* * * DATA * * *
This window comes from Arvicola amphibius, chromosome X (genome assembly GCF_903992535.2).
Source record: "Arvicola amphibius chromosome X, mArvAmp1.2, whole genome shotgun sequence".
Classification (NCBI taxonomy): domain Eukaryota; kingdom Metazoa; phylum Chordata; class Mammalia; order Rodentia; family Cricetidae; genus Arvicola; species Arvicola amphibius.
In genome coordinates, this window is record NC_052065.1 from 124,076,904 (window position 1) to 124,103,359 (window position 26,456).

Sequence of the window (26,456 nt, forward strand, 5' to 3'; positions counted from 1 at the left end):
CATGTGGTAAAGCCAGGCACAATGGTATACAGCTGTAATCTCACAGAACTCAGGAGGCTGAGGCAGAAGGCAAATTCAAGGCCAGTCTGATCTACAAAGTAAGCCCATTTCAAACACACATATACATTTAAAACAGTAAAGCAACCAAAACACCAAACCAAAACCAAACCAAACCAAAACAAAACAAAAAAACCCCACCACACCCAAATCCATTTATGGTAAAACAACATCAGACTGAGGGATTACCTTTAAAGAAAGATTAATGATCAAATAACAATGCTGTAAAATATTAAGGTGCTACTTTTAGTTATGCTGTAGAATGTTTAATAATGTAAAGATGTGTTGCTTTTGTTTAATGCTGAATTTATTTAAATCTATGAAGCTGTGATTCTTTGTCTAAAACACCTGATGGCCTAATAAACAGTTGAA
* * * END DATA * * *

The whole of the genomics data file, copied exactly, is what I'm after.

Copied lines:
This window comes from Arvicola amphibius, chromosome X (genome assembly GCF_903992535.2).
Source record: "Arvicola amphibius chromosome X, mArvAmp1.2, whole genome shotgun sequence".
Classification (NCBI taxonomy): domain Eukaryota; kingdom Metazoa; phylum Chordata; class Mammalia; order Rodentia; family Cricetidae; genus Arvicola; species Arvicola amphibius.
In genome coordinates, this window is record NC_052065.1 from 124,076,904 (window position 1) to 124,103,359 (window position 26,456).

Sequence of the window (26,456 nt, forward strand, 5' to 3'; positions counted from 1 at the left end):
CATGTGGTAAAGCCAGGCACAATGGTATACAGCTGTAATCTCACAGAACTCAGGAGGCTGAGGCAGAAGGCAAATTCAAGGCCAGTCTGATCTACAAAGTAAGCCCATTTCAAACACACATATACATTTAAAACAGTAAAGCAACCAAAACACCAAACCAAAACCAAACCAAACCAAAACAAAACAAAAAAACCCCACCACACCCAAATCCATTTATGGTAAAACAACATCAGACTGAGGGATTACCTTTAAAGAAAGATTAATGATCAAATAACAATGCTGTAAAATATTAAGGTGCTACTTTTAGTTATGCTGTAGAATGTTTAATAATGTAAAGATGTGTTGCTTTTGTTTAATGCTGAATTTATTTAAATCTATGAAGCTGTGATTCTTTGTCTAAAACACCTGATGGCCTAATAAACAGTTGAA